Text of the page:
1 tsp vanilla extract

Ganache frosting:

1 cup heavy cream

8 oz semisweet chocolate (look for 50-60% cacao), finely chopped

½ tsp fine sea salt

1 stick unsalted butter, softened


  1. Preheat to 350º (with a rack in the middle position). Grease two 8″ or 9″ cake pans and place a circle of parchment paper in the bottoms.
  2. In a large bowl, whisk together the flour, cocoa powder, buttermilk powder, sugar, baking soda, baking powder and salt. In a different bowl (or in a stand mixer with the whisk attachment), whisk together the milk, coffee, vanilla, oil and eggs until thoroughly blended. Make a well in the flour mixture and pour in the wet ingredients, mixing until fully combined. (The batter will be runny.)
  3. Divide the batter evenly between the two pans and bake for 20-25 minutes, or until a toothpick inserted in the middle comes out clean. Run a thin knife along the edge of the cake, then turn the cakes out onto a cooling rack (remove the parchment) and allow to cool completely.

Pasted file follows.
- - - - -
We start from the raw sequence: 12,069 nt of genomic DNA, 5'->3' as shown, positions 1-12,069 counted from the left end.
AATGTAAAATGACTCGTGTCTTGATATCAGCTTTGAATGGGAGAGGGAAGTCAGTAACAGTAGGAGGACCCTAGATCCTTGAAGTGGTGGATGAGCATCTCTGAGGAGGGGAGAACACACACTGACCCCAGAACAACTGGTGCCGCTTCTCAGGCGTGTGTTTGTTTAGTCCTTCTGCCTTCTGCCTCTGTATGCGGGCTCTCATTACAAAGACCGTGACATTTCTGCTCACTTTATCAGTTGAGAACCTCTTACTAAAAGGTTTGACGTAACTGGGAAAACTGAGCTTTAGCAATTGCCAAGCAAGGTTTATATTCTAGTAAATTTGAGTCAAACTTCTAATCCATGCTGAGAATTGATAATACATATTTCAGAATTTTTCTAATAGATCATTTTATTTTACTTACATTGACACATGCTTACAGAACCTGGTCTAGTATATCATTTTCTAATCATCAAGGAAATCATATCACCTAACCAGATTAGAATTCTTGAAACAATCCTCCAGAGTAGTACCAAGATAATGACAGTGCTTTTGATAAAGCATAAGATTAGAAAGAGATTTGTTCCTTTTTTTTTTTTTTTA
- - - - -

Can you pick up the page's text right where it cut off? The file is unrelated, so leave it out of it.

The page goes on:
4. While the cake is cooling, make the frosting by heating the cream to almost boiling, then stir in the chocolate until melted and smooth. Mix in the butter bit by bit until it’s melted and the ganache is smooth, then cover and refrigerate the ganache until it’s firmed up enough to spread. Using an electric hand mixer or whisk, beat the frosting until it’s silky (but not so long that it becomes grainy).
  5. Place a dab of frosting on a cake serving plate to hold the cake steady while frosting, then place one of the layers on the plate, domed side up. Spread the frosting onto the top and sides of the cake — use the frosting to make the top as level as you can, then put the second cake on top, domed side down (this will make a nice, flat top for the finished product). Frost the second layer’s top and sides until the ganache is all used up, smoothing the sides to make a seamless cake. Store leftovers in the refrigerator with a slip of wax paper to cover the cut sides.